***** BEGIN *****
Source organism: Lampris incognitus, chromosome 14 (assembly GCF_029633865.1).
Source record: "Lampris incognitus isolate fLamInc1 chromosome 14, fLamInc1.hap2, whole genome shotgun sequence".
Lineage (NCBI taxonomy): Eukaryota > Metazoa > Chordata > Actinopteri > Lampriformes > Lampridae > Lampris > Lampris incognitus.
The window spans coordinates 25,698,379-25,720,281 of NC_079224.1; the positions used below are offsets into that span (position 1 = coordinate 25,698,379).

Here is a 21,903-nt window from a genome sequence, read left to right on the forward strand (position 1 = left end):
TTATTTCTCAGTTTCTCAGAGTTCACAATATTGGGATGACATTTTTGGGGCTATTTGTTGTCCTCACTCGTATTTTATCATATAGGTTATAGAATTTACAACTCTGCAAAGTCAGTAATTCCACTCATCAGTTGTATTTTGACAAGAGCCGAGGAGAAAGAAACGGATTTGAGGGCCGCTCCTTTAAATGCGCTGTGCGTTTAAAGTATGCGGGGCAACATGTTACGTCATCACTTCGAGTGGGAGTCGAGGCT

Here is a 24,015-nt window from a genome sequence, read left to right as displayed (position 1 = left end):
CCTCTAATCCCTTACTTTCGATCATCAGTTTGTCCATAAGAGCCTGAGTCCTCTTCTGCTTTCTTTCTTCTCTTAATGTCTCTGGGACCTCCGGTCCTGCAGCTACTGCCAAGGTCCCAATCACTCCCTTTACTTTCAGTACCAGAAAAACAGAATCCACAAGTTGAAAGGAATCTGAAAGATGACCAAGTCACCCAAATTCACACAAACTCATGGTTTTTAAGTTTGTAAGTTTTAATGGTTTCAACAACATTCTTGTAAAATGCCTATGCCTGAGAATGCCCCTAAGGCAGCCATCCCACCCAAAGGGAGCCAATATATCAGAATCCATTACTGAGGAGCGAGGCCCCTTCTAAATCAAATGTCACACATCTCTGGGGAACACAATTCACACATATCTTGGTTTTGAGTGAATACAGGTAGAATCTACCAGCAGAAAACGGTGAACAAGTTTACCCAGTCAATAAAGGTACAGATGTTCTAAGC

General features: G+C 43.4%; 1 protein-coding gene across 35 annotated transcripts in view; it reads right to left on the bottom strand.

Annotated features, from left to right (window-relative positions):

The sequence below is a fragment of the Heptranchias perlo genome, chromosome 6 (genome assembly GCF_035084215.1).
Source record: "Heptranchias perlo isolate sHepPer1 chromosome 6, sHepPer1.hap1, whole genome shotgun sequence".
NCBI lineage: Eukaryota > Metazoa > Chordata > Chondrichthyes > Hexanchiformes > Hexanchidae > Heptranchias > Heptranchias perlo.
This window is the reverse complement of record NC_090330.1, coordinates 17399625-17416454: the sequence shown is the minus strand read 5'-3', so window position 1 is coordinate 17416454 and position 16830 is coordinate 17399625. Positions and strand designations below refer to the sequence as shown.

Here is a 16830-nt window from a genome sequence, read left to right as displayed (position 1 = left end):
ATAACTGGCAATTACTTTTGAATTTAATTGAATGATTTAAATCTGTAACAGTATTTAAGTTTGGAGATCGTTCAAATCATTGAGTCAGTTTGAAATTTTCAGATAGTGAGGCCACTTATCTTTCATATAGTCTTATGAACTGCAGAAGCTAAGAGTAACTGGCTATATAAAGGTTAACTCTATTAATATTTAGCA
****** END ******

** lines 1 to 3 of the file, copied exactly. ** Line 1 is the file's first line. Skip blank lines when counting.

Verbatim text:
Source organism: Lampris incognitus, chromosome 14 (assembly GCF_029633865.1).
Source record: "Lampris incognitus isolate fLamInc1 chromosome 14, fLamInc1.hap2, whole genome shotgun sequence".
Lineage (NCBI taxonomy): Eukaryota > Metazoa > Chordata > Actinopteri > Lampriformes > Lampridae > Lampris > Lampris incognitus.